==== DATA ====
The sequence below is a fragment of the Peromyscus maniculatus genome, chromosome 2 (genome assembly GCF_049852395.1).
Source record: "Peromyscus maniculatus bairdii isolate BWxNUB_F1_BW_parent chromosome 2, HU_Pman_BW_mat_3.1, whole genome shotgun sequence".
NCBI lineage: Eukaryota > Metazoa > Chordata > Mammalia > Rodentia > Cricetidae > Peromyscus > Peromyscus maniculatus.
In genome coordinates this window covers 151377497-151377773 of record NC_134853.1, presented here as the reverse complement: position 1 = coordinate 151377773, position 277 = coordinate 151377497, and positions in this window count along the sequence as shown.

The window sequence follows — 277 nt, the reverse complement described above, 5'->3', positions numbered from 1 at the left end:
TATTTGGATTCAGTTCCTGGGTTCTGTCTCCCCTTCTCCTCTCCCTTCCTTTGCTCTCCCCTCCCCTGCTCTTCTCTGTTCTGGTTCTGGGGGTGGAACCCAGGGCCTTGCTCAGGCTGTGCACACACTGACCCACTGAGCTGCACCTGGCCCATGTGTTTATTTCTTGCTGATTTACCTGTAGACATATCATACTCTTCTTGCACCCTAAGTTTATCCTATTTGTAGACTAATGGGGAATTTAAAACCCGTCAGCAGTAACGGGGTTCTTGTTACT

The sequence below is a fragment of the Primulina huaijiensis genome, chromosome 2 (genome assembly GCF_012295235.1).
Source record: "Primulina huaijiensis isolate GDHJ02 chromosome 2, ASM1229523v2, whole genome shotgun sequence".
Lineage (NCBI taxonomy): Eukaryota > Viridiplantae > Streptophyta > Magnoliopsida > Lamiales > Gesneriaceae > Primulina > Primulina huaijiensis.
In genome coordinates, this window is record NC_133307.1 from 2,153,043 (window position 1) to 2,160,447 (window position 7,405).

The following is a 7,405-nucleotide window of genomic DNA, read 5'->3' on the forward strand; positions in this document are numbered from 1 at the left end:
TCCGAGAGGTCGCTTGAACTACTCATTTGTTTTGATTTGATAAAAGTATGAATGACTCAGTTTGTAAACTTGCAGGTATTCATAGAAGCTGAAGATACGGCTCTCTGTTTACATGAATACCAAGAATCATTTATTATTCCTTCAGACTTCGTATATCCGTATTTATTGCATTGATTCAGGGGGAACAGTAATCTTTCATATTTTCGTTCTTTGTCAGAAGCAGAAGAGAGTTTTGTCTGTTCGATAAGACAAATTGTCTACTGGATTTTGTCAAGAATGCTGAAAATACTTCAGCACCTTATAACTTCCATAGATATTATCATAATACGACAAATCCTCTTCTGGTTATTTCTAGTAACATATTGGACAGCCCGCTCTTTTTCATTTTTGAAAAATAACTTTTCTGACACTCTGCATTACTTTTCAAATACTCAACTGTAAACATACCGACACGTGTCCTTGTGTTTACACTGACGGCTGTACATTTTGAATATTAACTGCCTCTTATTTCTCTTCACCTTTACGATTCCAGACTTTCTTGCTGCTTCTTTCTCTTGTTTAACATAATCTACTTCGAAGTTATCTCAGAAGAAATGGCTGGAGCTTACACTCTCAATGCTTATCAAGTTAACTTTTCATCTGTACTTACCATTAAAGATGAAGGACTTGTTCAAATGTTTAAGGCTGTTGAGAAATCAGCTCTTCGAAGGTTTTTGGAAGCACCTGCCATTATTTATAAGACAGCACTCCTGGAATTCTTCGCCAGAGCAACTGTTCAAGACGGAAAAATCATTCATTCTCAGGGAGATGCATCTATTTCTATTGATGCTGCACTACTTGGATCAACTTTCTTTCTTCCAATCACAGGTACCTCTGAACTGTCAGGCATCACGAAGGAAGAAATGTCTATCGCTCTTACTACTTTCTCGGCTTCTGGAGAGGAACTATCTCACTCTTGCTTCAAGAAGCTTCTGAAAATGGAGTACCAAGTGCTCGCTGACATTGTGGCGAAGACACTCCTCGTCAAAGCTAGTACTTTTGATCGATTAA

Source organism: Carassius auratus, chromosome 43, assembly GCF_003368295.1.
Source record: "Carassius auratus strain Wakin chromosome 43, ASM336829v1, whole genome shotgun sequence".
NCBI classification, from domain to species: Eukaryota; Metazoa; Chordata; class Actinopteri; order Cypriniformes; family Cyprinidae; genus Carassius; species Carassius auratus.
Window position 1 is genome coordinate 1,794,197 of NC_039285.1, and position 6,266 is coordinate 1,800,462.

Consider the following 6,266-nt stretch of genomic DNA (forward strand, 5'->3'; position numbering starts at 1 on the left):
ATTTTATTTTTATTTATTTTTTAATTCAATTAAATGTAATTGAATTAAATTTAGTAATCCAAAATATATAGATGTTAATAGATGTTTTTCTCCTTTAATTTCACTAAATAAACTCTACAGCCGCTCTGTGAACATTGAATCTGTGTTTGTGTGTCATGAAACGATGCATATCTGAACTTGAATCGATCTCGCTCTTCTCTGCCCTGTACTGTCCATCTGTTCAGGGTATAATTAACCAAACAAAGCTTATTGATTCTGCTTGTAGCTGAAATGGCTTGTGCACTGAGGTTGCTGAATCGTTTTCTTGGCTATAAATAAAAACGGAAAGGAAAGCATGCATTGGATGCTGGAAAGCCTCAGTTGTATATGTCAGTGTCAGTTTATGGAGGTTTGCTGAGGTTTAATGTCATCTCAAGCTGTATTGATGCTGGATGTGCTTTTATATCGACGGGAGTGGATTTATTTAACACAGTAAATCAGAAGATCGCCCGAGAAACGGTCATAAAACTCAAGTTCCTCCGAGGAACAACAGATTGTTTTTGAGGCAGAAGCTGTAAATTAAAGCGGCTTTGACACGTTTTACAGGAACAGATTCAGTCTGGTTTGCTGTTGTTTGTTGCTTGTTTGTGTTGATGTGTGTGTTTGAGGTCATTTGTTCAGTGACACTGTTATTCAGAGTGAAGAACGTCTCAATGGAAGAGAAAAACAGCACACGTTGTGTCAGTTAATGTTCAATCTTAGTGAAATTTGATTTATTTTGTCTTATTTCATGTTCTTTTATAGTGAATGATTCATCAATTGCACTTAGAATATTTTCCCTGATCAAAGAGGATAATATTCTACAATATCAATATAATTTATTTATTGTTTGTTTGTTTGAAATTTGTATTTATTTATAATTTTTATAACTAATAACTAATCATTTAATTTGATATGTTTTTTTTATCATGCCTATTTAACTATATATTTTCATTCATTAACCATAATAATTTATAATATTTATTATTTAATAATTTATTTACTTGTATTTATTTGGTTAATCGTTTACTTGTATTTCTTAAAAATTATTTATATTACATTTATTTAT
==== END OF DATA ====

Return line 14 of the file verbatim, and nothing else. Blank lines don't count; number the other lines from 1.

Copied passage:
Source record: "Carassius auratus strain Wakin chromosome 43, ASM336829v1, whole genome shotgun sequence".